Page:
Winners of our Flash Fiction Contest
Prime Number Magazine’s Flash Fiction Contest operates quarterly with a $353 First Prize, a $151 Second Prize, and a $53 Third Prize. The July 1–September 30 contest is now open for submissions with a low $7 entry fee. Enter now through Submittable.
First Prize, January-March 2019
Followed by Author Bio
Hurled at the Night
We went to the motel pool because I saw Corey, the night manager, filling up her truck at the gas station and she asked if I wanted to come by for a swim. Ever since high school there’d been some divide she and I couldn’t cross. The shadow of a latitude line curling between us, even when I moved home. All summer, I thought about going to the pool. I bought a new bikini but still didn’t go—not until my cousin Georgia came to escape the carcass of her marriage. Her husband was back on meth. She brought along a white rat she’d named Ed after him, which was more revealing than it was sick. We sat on my porch drinking sea breezes and eating bagels for dinner like we were in college again, and everything was so hot and dead that I asked if she wanted to check out the motel’s new pool.
“Doesn’t Corey work there? Didn’t you two fool around before her mom caught you?” She tossed a cinnamon bagel crumb for Ed to scamper after.
“I don’t know what you’re talking about,” I said. But I cut my nails short because I liked how Corey had grown into herself, even if I didn’t know how to get there.
Georgia and I walked to the motel. We were tipsy and it seemed wiser than driving, never mind the sunset licking our heels. We’d forgotten towels, so I left her to squeeze through the gate and its Guests Only sign while I went to the reception booth. Corey was on duty behind a window freckled with bugs. She came out, sliding past a plastic ficus to gently take my elbow. Her fingers felt like a tongue, not wet, but wanting, and I followed her to the linen closet and pushed her through the door. I kissed her and her hands reached for me like stray cats for a chicken wing. It wasn’t erotic and maybe that’s why it was.
I pulled away only because Georgia was calling me. I wandered out, clutching two towels rolled tight as alibis. She was skinny-dipping and said I should too since no one was around.
“What about that guy on the balcony?” I pointed up and she waved and he waved back. “What about Corey?”
I took off my sundress but kept my bikini on. Corey went behind her window and watched me, knuckles under her chin. I stepped in and let the water cup my jaw like I too was just a face, while Georgia talked to the guy on the balcony, her voice low and warped with the lust of losing herself.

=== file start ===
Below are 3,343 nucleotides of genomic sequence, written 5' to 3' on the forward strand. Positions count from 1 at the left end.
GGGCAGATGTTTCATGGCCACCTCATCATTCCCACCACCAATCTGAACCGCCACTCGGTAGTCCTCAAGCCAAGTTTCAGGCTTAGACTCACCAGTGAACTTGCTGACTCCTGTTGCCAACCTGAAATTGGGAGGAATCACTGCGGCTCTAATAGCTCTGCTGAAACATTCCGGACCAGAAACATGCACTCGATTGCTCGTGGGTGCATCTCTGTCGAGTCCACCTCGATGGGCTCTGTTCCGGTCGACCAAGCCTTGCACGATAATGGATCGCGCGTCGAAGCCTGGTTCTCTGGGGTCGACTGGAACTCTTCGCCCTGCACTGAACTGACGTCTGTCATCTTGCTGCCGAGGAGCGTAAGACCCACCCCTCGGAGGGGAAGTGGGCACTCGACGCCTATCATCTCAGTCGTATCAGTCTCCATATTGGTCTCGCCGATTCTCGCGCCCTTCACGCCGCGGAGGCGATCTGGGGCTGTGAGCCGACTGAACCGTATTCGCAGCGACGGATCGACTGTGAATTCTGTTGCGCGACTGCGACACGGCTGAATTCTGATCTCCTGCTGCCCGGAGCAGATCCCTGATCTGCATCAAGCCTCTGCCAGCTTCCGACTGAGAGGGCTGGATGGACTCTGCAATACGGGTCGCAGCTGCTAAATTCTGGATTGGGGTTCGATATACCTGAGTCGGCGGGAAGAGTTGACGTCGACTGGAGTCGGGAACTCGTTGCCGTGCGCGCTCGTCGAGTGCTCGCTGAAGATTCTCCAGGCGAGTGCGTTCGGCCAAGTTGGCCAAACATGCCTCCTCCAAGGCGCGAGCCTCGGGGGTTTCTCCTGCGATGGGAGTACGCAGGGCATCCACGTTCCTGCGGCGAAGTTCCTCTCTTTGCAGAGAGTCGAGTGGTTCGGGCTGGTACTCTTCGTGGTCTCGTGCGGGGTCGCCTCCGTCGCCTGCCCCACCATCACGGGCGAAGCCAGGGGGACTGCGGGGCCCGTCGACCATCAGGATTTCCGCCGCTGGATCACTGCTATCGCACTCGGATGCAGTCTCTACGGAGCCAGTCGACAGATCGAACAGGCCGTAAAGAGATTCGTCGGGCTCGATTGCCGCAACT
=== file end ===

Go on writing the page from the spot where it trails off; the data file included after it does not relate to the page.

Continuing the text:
“Come on down,” she cooed, ignoring how her wedding ring glinted red in the glow from the Coke machine. The man said okay, would we like some coffee? No? No. He’d be right down.
“What are you doing?” I asked, but Georgia swam away from me. I couldn’t leave her and the sea breezes were evaporating inside me, making me hungry and annoyed. I thought about asking Corey if she wanted something from the vending machine. I wished I’d brought along some bagels. Poppy seed, sesame, everything-but-the-garlic. I wished I’d brought my own towel and my own car, too. Left Georgia at home with Ed’s replacement.
A white rat ran under a lounge chair and toward the street. Corey yanked open her door, yelling because that rat had hopped out of Georgia’s purse, she’d seen it. My cousin hauled herself naked from the pool and dripped over to her bag, took out some dried fruit, and started tossing it in the water. Luring Ed away from things that could crush him.
Raisins floated everywhere, and I climbed out. In front of the No Glass Allowed in Pool Area sign stood the balcony man, staring, a bottle of Jack under his arm. And balanced in his hands were three Styrofoam cups of coffee though we’d said no.
Corey cursed at him, then at Georgia, but Ed was sniffing his way toward the pool. He jumped in, shot across, and seized a raisin. Corey grabbed the pool skimmer, aiming it like it could throw flames. I caught her arm, keeping it longer than I needed to—
“Come back to me, Ed,” called Georgia. “Come on back.” But Ed swam for the raisins, diving after all he could.
Kathryn McMahon is a queer, cross-genre writer who divides her time between the Puget Sound and southwest England. Her work has appeared or is forthcoming in Black Warrior Review, Hobart, Wigleaf, SmokeLong Quarterly, Booth, Passages North, The Cincinnati Review, Split Lip, PodCastle, and elsewhere. She is the 2018-19 winner of New Delta Review’s Ryan R. Gibbs Award for Flash Fiction. Find more of her writing at www.darkandsparklystories.com and follow her on Twitter at @katoscope.
Second Prize, January-March 2019
Followed by Author Bio
Mondays are spaghetti with ground beef and Prego. If the can of shakeable parmesan is empty, the dad and the son get angry. They pelt the mom with spoons until she runs to the store for more. This month, the daughter is off carbohydrates, so she eats a bowl of meat sauce by itself. She doesn’t engage in any spoon-throwing, but she is glad for the parmesan when it comes and coats her meal with a thick layer of powdery white cheese dust.
Tuesdays the dad works late in preparation for his Wednesday morning meetings. The mom takes the son and the daughter to the happy food place, even though they haven’t really been into happy food for the past couple of years. The son finds that his friends are all there, though, so he drifts over to their booths, leaving the mom and the daughter to eat without him. When he and his buddies exit the building without saying goodbye, mostly what they feel is relief.